2010 Funded Research

External versus Internal Leadership Development

Matthew Bidwell and J. R. Keller explore the differences between external hiring and internal development as means of acquiring human capital. We draw on personnel data from a number of firms to compare the determinants and consequences of these two strategies. When are firms more likely to hire workers to fill positions? When is internal mobility more likely to be used? And what are subsequent outcomes for the firm, in terms of pay, performance and mobility?

A Field Study of Indian and Chinese Business Leadership

Jitendra Singh and Nandani Lynton (CEIBS, Shanghai, China) are studying the landscape of Indian and Chinese business leadership. While it is widely acknowledged that leader behavior is different from the US in these two economically important countries, less is known about the contours of some of those differences, as seen through the eyes of Indian and Chinese leaders and evident in their behaviors. This exploratory study uses a direct, structured interview approach with senior leaders in Indian and Chinese firms to uncover distinctive leadership patterns in these two countries.

Leadership in Emerging Market Public R&D Entities

Prithwiraj (Raj) Choudhury studies the incentives that drive bureaucrats and scientists running public R&D entities in India. The project is also focused on understanding how government owned R&D entities balance priorities among performing basic research and commercializing technologies. Though public R&D labs and state owned entities in general form a large component of innovative output in the U.S. and around the world, very little is known on the incentives that drive bureaucrats and senior scientists running these entities. On one hand, they are expected to contribute to basic research accessible through publications. On the other hand, there are pressures to generate revenue by commercializing research. This research project seeks to understand the incentives that led the leadership of 42 state owned labs in India to move towards more commercially viable projects starting 1994. It uses data from government circulars, annual reports and speeches made by the lab leadership in the period 1985-2004.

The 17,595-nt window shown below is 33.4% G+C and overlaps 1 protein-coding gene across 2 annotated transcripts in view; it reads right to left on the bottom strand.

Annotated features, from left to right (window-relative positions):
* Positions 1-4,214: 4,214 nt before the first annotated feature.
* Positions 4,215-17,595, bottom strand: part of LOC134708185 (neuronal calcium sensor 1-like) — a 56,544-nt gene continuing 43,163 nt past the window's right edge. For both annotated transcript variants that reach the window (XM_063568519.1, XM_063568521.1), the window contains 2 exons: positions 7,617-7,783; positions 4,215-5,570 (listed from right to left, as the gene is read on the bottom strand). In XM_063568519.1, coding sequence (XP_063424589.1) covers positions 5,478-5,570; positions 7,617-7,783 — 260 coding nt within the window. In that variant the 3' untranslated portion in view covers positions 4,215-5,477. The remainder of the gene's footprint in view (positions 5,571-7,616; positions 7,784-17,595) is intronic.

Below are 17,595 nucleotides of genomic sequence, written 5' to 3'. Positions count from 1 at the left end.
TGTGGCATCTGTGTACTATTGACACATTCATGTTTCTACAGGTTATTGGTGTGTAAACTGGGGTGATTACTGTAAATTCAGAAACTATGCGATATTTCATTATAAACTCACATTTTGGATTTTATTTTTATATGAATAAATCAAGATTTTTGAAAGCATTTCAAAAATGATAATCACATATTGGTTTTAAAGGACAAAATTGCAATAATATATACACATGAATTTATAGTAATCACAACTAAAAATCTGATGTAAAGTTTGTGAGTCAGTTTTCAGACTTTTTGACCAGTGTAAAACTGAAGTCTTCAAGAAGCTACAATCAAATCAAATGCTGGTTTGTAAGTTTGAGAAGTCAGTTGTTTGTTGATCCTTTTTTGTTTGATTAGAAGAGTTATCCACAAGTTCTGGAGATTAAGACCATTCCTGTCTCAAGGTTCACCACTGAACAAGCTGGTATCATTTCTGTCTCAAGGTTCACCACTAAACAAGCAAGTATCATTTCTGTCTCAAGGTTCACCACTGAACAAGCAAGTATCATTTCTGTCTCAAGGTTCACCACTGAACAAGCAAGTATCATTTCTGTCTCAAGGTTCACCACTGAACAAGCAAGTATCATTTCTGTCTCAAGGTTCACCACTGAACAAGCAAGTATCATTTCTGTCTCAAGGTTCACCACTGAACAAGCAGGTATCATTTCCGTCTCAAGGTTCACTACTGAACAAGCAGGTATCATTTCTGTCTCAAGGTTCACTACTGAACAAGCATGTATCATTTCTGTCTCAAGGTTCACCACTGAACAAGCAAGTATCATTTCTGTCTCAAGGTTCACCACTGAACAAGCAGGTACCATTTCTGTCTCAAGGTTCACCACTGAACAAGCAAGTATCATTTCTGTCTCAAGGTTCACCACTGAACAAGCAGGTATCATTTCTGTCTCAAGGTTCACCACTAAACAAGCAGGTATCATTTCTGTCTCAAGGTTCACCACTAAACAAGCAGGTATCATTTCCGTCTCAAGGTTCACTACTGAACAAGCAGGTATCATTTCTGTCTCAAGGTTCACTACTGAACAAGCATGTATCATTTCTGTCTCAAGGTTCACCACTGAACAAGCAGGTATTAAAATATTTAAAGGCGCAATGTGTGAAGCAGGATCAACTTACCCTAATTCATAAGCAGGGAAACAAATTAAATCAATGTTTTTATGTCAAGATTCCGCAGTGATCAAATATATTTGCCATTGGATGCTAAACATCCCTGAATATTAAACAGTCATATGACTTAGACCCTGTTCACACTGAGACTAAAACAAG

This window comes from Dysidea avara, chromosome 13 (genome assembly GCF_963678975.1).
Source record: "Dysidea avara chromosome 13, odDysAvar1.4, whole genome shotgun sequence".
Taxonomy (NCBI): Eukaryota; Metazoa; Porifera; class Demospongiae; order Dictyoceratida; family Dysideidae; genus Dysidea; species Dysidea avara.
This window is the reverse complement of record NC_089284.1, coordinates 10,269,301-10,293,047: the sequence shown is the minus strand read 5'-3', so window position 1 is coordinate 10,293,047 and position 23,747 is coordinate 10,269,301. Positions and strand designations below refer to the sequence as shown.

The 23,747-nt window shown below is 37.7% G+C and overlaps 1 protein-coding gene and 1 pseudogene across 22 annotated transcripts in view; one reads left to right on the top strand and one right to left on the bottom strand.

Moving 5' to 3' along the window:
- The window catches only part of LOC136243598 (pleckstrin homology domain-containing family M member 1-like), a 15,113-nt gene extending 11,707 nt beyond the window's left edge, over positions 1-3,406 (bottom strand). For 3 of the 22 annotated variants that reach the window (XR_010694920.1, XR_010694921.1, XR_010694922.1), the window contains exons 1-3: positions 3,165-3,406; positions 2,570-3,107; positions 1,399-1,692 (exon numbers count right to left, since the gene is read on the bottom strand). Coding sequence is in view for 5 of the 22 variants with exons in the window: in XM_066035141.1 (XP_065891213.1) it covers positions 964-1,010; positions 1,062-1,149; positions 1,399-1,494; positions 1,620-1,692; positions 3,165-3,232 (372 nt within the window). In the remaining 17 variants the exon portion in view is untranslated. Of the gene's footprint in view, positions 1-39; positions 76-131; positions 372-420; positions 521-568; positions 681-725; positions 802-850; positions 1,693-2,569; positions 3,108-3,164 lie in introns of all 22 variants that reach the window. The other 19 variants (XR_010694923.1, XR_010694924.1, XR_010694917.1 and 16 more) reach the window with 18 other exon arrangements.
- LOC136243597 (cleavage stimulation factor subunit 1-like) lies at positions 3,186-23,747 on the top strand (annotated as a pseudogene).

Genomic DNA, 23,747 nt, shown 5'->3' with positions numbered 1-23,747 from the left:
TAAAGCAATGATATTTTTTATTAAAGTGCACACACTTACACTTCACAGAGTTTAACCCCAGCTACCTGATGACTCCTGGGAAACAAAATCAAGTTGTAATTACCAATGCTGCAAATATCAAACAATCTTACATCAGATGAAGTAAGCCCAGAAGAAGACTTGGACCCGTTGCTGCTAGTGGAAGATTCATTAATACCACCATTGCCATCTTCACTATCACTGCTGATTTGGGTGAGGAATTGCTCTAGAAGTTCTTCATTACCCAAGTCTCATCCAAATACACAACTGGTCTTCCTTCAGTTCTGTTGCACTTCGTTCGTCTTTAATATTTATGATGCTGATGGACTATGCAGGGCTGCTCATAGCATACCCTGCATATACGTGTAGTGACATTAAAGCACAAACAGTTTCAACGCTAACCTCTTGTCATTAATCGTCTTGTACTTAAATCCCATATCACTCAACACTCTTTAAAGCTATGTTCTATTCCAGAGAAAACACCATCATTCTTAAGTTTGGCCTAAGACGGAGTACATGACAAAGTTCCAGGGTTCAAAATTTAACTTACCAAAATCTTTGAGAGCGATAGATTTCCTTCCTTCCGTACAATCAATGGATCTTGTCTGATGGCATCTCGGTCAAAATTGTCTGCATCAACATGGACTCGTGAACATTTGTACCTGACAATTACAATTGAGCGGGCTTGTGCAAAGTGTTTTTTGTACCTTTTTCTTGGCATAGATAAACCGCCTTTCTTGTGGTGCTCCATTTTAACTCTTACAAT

Leadership Opportunities in Technology Standards-Setting Organizations

Lori Rosenkopf and doctoral student Ram Ranganathan study how firms create and avail themselves of leadership opportunities in technology standards-setting organizations.  They investigate the decision-making process within these cooperative bodies where firms’ representatives arbitrate technological differences and adjudicate amongst alternatives. They examine how some firms control the pace and the direction of change by assuming leadership positions within standards committees, by voting to delay change and by shaping and appropriating technological change outcomes through disclosure and tailoring of patents. Their study thus highlights important and novel ways in which firms lead, manage and control change to their advantage in technologically uncertain environments.

When Worlds Collide in Cyberspace: Work-Nonwork Boundary Management in Online Social Networking

Nancy Rothbard and PhD student Justin Berg, in collaboration with Ariane Ollier-Malaterre of Rouen Business School, explore how people manage the boundary between their work and nonwork lives on social networking websites, particularly Facebook. On Facebook, people often experience the challenge of having their different worlds (e.g., work, family, friends) collide. This study explores how people do and do not manage their content and activities on Facebook in response to this challenge, and the psychological and social consequences of such boundary management.  This study has implications for leadership and management in that it examines questions such as how people handle merging private and professional lives in the context of hierarchical relationships versus peer relationships. For example, what do you do if your boss “friends” you and vice versa?  Moreover, we examine potential cross cultural differences in how these relationships are managed through a focus on employees in both the US and France.